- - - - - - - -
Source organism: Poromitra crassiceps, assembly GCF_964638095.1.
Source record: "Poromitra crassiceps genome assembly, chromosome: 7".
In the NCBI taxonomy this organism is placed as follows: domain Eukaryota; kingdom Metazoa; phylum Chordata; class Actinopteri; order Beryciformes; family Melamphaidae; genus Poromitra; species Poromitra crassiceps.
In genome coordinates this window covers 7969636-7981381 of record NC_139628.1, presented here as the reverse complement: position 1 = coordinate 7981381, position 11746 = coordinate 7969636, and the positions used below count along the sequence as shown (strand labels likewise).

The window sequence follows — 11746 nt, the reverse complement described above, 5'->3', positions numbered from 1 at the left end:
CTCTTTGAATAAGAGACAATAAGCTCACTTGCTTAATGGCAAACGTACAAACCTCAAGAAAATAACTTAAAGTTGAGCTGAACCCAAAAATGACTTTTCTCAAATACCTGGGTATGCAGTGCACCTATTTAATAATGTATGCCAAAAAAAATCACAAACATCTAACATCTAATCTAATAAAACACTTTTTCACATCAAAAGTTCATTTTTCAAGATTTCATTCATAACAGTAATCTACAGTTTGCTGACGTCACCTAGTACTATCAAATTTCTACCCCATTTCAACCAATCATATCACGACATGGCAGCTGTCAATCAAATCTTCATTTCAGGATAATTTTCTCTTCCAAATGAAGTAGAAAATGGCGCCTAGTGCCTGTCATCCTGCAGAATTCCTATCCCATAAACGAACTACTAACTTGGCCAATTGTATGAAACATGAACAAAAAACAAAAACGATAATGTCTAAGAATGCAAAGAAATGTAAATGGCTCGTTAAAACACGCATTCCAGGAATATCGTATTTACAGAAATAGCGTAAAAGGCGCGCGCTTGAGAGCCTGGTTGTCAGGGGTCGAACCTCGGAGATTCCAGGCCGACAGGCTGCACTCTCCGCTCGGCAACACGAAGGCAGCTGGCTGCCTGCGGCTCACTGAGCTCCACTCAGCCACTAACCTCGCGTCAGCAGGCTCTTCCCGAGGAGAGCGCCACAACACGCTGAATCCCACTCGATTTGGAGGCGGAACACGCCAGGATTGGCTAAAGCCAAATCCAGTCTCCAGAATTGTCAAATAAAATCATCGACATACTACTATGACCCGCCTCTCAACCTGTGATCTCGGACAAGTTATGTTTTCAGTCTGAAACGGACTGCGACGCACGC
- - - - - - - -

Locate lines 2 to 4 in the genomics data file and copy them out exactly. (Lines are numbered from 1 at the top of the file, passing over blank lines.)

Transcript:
Source record: "Poromitra crassiceps genome assembly, chromosome: 7".
In the NCBI taxonomy this organism is placed as follows: domain Eukaryota; kingdom Metazoa; phylum Chordata; class Actinopteri; order Beryciformes; family Melamphaidae; genus Poromitra; species Poromitra crassiceps.
In genome coordinates this window covers 7969636-7981381 of record NC_139628.1, presented here as the reverse complement: position 1 = coordinate 7981381, position 11746 = coordinate 7969636, and the positions used below count along the sequence as shown (strand labels likewise).